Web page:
“The Hunger Games: Mockingjay – Part 1” earned a massive $123 million this weekend, but its opening trailed the debuts of the previous two films in the young adult franchise, inspiring questions about the health of the series.
By any measure, “The Hunger Games” has been a moneymaking powerhouse with few equals. It has earned north of $1.5 billion and is a major reason that Lionsgate, the studio behind the films, has seen its stock price more than double in two years.
Going into this weekend, box office prognosticators were expecting the film to be the year’s biggest debut, on par with the $150 million-plus openings of the first and second chapters.
But as Rentrak senior analyst Paul Dergarabedian puts it, “Expectations can bite you in the butt.”
Indeed, it is the year’s biggest opening, but that didn’t matter to Wall Street. Lionsgate’s stock dived 5% on Friday after it became clear “Mockingjay – Part 1” wouldn’t hit projections. It could take another hit on Monday now that the film has fallen short of expectations.
The key for Lionsgate will be to keep touting its foreign grosses. Overseas the film improved on its predecessor, “Catching Fire,” by 4%, earning $152 million.
“This is a worldwide phenomenon,” said Dergarabedian. “The global picture goes beyond theatrical results to VOD, home entertainment and just about every kind of product.”
Of course, Lionsgate licenses foreign rights to other companies, so its unclear what percentage of those earnings it will receive.
The results for “Mockingjay -Part 1” mirror the financial state of the movie business. The industry is fueled by foreign growth, while domestic attendance remains flat or dips slightly.
Stateside, the picture should brighten for the latest “Hunger Games.” “Mockingjay – Part 1” will likely perform well during the Thanksgiving holiday next week, with new releases such as “Horrible Bosses 2” and “Penguins of Madagascar” pitched to different audiences than the teenagers and twenty-somethings who embrace “The Hunger Games.”
“When you look at this play time we selected and the period we opened in, we’re going to benefit from next Wednesday — everyone will be out and enjoying the holiday weekend,” said David Spitz, executive vice president of distribution at Lionsgate. “‘Catching Fire’ played all through the New Year, so we feel we have a lot of room ahead of us in terms of playability.”
But there’s still the nagging question of why the film fell so far below estimates and failed to keep pace with other installments. Has “The Hunger Games” peaked?
“Franchises don’t just keep increasing,” said Phil Contrino, vice president and chief analyst at BoxOffice.com “There is a dipping point.”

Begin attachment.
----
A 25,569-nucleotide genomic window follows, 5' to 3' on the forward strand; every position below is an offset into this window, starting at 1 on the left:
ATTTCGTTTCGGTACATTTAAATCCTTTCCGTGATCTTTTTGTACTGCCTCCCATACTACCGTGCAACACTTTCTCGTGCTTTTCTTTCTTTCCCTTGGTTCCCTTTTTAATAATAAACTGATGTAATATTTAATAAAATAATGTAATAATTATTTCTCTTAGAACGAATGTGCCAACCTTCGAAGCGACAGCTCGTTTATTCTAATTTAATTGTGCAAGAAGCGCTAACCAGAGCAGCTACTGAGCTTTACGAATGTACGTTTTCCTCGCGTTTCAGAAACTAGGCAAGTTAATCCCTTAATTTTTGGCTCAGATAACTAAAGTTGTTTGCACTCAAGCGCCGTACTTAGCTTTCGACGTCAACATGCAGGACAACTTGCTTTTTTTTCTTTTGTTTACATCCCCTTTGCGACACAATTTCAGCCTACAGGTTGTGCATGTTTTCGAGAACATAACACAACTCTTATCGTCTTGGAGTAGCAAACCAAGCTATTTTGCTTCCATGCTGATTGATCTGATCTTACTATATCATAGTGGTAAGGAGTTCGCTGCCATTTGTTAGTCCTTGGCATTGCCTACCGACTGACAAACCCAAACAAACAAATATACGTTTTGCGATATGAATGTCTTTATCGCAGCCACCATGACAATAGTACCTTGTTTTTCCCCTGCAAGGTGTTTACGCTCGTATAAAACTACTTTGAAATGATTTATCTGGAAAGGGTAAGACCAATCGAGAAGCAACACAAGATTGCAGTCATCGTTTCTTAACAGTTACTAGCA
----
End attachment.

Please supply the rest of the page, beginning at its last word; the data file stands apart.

He noted that other films such as Harry Potter and James Bond lagged at various points in their histories, particularly when adjusted for inflation.
There’s also the fact that Lionsgate decided to split the final “Hunger Games” in two, just as “Twilight” and the Harry Potter series did. That resulted in a sequel that was heavy on exposition and political maneuvering and light on fight sequences. “Catching Fire” benefited from a great deal more action.
With fewer explosions and less gladiatorial combat, casual fans may have stayed away, and with the promise of another chapter to come, some moviegoers may have decided to wait for the last installment to hit theaters in 2015 before checking in again with Katniss Everdeen and crew.
“There was a lot of filler leading up to what everybody knows is the real conclusion,” said Jeff Bock, a box office analyst with Exhibitor Relations. “People are getting more savvy about these split final films. Not a majority of fans, but a slice can wait.”
There are other reasons beyond a talky and truncated plot. Imax did not screen “Mockingjay – Part 1” because it has committed its theaters to “Interstellar” into December. The two previous installments earned more than $10 million from the format during their openings, a boost the latest film didn’t enjoy.
But the biggest obstacle that “Mockingjay – Part 1” had to overcome was “The Hunger Games'” legacy of success. For a certain level of film franchise, no number seems too high, no opening too stratospheric…at least until reality sets in.
“If $123 million isn’t a good number, I don’t know what is,” said Dergarabedian. “These franchises raise the bar so high that suddenly we have a situation where if they don’t exceed the previous installments, the sky is falling.”
So far the only thing falling has been Lionsgate’s stock and, if history is any judge, “The Hunger Games” could just as easily lift that back up again.